As homes begin to act more as intelligent agents, consumers will expect more personalised and relevant levels of service, which Graeme Wood, head of futures and product at Starcom, dubbed as “hyperservice”. 

Starcom recently conducted an experiment giving four Australian families various technologies such as smart speakers and smart fridges, to see how people will shop and live in 2023. The company presented their findings at the Future of Connected Living event in Sydney last week.

“Service facilitated by intelligent intuitive agents that do the personalisation and recommendations for us, rather than relying on humans, will fuel this consumer expectation of hyperservice,” Wood told attendees.

At the event Wood said shopping, administration, health, finance and transport are some of the ways homes can act as intelligent agents. 

He said, “It was the internet, the first connected age, that created the self service world of online banking, travel aggregation and ecommerce. We believe that the expectation revolution is actually going to see us return to a world of service.”

He said the home will be the future battleground for our user experience, customer experience and voice experience.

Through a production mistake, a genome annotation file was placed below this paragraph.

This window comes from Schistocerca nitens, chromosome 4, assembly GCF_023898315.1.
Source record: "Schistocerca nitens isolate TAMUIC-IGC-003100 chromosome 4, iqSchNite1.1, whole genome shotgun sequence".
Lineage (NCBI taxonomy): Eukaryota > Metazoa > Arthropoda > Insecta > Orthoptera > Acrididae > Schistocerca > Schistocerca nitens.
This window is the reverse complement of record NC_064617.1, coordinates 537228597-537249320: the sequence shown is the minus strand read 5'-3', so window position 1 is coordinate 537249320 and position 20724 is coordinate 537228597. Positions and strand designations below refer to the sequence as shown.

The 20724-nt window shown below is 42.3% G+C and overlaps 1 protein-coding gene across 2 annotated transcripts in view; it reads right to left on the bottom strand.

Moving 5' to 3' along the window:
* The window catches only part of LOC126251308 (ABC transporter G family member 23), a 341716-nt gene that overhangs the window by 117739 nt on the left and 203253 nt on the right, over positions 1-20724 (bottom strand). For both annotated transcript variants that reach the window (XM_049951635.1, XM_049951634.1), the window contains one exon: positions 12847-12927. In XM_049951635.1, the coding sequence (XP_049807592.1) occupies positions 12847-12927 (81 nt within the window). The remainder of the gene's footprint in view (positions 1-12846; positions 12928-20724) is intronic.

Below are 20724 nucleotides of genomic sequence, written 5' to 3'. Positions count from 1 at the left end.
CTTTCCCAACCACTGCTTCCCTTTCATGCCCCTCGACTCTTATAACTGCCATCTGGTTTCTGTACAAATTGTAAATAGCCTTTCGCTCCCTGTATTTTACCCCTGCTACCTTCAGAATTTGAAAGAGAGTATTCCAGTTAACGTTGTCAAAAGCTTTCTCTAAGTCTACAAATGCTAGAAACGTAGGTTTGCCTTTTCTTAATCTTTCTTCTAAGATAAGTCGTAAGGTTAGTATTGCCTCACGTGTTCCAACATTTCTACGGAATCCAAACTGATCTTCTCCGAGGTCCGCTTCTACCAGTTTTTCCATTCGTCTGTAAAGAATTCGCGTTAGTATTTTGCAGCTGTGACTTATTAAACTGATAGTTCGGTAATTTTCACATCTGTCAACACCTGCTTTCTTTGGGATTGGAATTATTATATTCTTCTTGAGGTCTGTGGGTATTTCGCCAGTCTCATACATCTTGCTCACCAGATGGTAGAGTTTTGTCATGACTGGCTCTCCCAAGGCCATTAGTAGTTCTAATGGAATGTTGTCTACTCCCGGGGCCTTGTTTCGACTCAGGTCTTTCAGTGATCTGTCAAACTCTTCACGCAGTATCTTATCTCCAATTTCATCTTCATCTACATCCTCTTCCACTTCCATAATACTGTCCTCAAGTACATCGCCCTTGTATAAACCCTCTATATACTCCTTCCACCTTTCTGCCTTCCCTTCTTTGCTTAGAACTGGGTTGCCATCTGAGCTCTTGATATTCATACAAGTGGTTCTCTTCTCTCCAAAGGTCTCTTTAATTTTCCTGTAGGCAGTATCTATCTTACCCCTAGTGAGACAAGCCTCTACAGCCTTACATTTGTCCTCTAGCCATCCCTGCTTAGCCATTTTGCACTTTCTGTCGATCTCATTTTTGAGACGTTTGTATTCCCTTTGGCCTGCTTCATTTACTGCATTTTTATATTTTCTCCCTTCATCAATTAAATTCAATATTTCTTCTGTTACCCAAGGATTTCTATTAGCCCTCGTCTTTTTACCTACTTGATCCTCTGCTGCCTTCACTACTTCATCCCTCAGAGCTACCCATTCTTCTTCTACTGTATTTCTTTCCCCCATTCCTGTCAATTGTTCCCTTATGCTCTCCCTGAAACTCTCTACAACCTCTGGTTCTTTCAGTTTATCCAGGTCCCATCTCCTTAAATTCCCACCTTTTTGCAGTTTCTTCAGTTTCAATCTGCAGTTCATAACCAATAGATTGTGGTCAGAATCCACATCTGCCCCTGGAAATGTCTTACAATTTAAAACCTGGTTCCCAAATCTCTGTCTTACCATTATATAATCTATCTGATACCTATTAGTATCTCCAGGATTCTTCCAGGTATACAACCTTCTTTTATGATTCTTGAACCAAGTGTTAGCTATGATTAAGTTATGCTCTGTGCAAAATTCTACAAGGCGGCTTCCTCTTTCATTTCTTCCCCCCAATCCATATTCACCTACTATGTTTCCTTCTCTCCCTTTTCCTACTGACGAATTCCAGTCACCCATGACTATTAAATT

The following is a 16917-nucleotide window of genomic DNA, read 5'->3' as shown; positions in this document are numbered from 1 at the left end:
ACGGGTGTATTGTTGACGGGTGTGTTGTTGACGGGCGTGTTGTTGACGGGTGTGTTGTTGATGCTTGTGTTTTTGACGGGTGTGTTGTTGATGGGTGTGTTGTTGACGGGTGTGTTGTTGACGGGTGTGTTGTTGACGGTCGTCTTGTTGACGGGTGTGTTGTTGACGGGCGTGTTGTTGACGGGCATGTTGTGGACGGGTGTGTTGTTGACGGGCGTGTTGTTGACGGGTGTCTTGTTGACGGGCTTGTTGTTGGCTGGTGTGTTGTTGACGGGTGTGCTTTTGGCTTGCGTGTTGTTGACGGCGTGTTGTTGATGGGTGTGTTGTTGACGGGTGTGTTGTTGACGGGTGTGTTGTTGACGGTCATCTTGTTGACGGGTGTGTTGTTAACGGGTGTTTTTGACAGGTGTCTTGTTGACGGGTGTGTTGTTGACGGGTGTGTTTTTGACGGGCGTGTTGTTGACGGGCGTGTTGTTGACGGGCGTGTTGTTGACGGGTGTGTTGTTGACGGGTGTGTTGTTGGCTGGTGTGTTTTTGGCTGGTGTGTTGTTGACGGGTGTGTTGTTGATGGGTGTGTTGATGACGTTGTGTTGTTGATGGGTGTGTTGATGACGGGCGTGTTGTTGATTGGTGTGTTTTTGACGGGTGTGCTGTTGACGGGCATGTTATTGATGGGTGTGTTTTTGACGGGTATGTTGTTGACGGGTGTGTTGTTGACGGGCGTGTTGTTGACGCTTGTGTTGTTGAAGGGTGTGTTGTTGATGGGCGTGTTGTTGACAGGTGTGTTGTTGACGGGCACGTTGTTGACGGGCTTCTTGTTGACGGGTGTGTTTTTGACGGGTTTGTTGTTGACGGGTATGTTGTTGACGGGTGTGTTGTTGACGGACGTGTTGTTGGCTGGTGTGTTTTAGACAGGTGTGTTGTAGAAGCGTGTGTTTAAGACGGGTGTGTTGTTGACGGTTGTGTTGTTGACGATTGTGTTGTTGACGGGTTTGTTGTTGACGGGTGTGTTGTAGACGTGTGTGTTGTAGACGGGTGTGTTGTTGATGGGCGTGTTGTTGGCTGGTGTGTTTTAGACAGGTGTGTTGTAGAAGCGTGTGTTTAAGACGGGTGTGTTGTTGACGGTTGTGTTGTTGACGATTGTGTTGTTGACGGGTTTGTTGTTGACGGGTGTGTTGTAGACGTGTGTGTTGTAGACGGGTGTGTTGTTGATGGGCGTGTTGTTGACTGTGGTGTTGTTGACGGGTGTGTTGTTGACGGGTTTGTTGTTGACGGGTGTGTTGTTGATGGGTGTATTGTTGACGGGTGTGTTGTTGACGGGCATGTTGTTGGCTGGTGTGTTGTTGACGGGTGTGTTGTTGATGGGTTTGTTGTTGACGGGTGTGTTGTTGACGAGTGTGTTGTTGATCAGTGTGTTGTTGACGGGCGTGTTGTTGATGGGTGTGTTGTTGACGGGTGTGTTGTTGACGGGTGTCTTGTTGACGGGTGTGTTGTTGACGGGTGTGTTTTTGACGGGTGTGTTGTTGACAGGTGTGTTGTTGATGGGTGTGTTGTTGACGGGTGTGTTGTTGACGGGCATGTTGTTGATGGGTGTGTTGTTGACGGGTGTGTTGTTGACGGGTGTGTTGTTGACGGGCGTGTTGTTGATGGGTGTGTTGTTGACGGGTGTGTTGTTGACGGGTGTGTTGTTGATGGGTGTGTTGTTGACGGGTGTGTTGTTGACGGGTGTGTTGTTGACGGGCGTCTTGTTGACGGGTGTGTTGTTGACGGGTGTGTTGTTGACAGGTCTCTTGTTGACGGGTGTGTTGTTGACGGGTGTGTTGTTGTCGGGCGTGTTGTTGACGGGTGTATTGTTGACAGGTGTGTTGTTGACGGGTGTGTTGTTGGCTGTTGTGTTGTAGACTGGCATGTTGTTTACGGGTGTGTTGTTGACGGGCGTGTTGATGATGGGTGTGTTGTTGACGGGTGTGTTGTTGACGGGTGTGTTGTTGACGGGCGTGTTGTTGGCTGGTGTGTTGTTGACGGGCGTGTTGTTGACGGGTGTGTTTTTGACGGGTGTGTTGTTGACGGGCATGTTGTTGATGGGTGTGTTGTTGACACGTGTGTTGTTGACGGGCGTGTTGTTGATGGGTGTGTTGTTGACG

But Woods noted there are huge challenges today with applying that level of personalisation to an individual household with today’s martech stacks. 

He said, “It is absolutely fundamental for us to think about, not just what is going to happen two or three years from now, but actually how we can start to build that into the roadmap, the way that we operate today.”

Nicole Conroy, head of insights at Starcom said an issue this experiment raised for marketers is trust. 

“When people are essentially inviting brands and services into the hearts and the minds of their homes, trust becomes more important than ever,” she said.

“Only the most trusted brands will be invited in. So it’s very important for [marketers] to think about establishing that trust, and how we can foster that going forward.”

Another concern mentioned was data and privacy. Conroy said all these products and services in the home did raise eyebrows from the participants. 

She said during the experiment, Starcom found once people had the experience of living with these devices in their homes, their point of view changed considerably. 

“Households were looking for more opportunities to volunteer more data, as long as in the end it made their home more intuitive, more predictive and more able to cater to their needs. 

“It’s really a value exchange. As long as people are getting back something in return, then they’re quite open to sharing more information,” Conroy adds. 

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